Prices dwindled at virtually all points Friday as cooling load remained largely static or dropped in such key market areas as the Northeast. The previous day's decline of 3 cents by September futures was an additional, but minor, bearish influence on the cash market.

A gain of a little more than 60 cents by the Florida citygate was very much a market anomaly as Florida Gas Transmission issued a new Overage Alert Day (see Transportation Notes). It was joined by flat numbers at Florida Gas Zone 1 in South Texas as the rare exceptions to overall losses ranging from a couple of pennies to about a quarter.

Prompt-month futures managed to rally by 3.2 cents Friday (see related story), but it was doubtful that would be able to boost Monday's cash prices.

The National Hurricane Center said it no longer had any tropical systems to monitor at the end of last week.

Baker Hughes said the number of drilling rigs searching for gas in the U.S. rose nine to 992 in the week ending Aug. 13 -- the highest level since late February of last year.

Columbia Gas Transmission volumes traded on IntercontinentalExchange (ICE) saw a big dive from 954,200 MMBtu Thursday to 633,600 MMBtu for the weekend as prices into the pipe fell a little more than a dime, ICE said. However, Katy Hub trading rose from 503,800 MMBtu to 573,400 MMBtu even as quotes there fell about a nickel, ICE said.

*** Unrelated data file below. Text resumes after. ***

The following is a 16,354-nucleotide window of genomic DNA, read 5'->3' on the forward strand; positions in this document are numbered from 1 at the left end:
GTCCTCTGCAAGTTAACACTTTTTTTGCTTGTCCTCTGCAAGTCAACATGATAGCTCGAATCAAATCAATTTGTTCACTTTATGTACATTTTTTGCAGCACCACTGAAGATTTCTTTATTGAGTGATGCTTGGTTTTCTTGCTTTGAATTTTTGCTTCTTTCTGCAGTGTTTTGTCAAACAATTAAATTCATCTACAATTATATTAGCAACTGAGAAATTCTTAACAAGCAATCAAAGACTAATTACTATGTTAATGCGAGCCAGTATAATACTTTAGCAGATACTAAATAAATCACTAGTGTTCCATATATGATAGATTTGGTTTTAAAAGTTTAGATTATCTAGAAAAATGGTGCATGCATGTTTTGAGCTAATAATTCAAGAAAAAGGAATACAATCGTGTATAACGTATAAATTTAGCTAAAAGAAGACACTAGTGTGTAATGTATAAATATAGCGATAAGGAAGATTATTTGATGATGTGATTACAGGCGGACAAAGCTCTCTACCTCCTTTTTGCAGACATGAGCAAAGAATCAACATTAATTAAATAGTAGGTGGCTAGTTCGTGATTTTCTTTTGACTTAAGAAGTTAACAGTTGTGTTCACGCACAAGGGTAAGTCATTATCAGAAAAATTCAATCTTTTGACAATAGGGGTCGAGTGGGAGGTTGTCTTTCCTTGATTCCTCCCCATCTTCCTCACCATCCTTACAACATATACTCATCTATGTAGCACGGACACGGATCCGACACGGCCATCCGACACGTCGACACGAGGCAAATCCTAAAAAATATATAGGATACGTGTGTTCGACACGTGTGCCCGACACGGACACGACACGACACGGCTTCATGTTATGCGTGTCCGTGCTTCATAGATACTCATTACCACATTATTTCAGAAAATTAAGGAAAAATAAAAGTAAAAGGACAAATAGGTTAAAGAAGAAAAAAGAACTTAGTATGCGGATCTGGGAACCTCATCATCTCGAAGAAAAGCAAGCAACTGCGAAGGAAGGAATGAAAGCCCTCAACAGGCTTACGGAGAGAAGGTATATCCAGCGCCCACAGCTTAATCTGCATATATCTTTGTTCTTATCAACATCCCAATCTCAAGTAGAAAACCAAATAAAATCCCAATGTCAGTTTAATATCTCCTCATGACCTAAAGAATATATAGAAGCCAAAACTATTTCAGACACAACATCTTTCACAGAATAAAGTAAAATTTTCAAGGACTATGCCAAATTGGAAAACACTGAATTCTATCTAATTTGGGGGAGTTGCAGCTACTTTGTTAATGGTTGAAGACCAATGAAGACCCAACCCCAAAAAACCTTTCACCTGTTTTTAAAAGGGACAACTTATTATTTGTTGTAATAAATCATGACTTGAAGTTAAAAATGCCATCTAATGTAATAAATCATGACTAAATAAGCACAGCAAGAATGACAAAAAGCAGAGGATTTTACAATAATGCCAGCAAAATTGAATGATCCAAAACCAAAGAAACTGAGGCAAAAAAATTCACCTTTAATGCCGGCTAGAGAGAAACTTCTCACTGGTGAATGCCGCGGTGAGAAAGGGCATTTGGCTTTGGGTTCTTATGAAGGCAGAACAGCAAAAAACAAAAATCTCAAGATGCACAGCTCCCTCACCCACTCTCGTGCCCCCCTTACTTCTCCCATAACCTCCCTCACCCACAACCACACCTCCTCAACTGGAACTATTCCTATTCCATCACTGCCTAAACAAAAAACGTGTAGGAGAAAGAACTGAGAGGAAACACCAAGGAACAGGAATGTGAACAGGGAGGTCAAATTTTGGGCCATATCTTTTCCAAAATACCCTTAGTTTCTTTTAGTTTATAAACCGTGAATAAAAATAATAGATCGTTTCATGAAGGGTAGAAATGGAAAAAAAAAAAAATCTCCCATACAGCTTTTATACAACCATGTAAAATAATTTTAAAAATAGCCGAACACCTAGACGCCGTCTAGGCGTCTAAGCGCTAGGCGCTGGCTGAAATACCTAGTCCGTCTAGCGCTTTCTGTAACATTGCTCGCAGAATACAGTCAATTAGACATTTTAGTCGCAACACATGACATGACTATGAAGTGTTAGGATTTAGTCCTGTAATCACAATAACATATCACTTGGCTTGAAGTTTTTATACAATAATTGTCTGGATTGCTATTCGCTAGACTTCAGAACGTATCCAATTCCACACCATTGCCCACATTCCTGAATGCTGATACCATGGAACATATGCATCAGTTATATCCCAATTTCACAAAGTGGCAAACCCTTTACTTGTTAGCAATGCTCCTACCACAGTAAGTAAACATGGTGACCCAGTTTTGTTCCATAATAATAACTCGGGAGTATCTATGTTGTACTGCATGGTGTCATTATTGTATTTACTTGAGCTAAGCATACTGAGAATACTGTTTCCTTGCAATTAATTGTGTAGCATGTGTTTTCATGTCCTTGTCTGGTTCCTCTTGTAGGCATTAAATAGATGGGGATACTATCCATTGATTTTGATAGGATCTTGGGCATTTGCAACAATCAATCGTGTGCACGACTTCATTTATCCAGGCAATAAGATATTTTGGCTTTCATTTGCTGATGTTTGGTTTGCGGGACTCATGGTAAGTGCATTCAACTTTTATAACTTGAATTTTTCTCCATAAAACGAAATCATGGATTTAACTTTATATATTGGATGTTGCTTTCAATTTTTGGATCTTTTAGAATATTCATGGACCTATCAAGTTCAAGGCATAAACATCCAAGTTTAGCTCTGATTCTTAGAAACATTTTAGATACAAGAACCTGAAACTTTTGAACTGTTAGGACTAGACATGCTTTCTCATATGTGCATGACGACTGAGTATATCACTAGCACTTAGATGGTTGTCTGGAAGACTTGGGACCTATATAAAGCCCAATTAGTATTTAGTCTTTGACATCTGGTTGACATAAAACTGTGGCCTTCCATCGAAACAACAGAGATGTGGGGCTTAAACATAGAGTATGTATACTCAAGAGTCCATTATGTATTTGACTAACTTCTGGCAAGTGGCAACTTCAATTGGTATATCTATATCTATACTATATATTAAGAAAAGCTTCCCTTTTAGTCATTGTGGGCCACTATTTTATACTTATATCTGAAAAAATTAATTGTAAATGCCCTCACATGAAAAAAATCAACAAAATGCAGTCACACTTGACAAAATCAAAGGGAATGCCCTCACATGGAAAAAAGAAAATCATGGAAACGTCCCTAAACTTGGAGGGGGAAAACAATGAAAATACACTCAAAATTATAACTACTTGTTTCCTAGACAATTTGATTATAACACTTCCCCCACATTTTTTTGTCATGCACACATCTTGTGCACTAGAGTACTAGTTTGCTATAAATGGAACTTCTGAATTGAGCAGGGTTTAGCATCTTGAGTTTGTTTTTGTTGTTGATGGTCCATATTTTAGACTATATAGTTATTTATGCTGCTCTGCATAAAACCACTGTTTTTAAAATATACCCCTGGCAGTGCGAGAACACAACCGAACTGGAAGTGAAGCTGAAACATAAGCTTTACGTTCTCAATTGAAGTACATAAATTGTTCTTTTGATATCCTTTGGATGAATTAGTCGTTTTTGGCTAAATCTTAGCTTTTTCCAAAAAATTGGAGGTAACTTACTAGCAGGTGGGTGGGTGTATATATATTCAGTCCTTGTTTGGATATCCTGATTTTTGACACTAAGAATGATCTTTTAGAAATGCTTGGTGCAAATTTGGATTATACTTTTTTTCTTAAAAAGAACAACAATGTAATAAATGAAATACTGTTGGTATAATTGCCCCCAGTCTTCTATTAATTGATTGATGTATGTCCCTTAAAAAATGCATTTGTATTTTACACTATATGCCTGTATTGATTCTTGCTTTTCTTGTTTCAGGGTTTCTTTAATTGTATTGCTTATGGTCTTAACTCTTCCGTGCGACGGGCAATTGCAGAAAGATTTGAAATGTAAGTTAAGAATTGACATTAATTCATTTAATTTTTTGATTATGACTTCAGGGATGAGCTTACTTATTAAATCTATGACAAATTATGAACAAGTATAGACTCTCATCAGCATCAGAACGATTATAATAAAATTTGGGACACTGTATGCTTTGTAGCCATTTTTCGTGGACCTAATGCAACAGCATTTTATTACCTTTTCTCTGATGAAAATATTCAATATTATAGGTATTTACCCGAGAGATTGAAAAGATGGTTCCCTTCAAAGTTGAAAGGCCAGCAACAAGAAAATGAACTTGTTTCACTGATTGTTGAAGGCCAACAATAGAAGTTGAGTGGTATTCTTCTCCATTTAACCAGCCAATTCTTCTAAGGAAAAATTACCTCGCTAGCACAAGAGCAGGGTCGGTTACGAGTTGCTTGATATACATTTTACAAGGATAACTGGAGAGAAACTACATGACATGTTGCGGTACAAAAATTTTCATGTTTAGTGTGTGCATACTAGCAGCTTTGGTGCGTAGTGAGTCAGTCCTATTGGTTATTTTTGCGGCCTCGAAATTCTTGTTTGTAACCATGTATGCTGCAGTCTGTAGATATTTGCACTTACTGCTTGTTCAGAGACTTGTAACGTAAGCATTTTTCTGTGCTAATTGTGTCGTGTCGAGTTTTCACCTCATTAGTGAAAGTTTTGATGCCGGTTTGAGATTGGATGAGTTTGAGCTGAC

High temperatures were expected to remain around the mid to upper 90s throughout the southern third of the U.S. and the southern Rockies into the weekend, but were moderating in the Northeast and barely rising in the Midwest.

There's "so much gas out there" in terms of available supplies is how a Southwest utility buyer explained Friday's price softness. And even though the weather is hot, conservation measures have been reducing gas demand in his company's service area, he added. Even though demand is up overall, "gas prices still have a lot of supply to be absorbed," the buyer said.

A Rockies producer noted that CIG basis relative to Henry Hub widened to about a dollar Friday, blaming it primarily on lack of West Coast demand. There's plenty of takeaway pipe capacity in the Rockies now, he said, but supplies from Western Canada have been greatly displacing Rockies gas in the West Coast market. And even inland California temperatures, usually well above those on the coast, have been below normal in recent weeks, he added.

More storage capacity is needed in California as their facilities are already near full, the producer continued. And local cooling demand is low as Rockies highs should be dropping into the 70s this weekend, he said.

A Lower Midwest utility staffer said weather had been "pretty icky lately" in terms of heat and humidity, but it was due to cool a little over the weekend.

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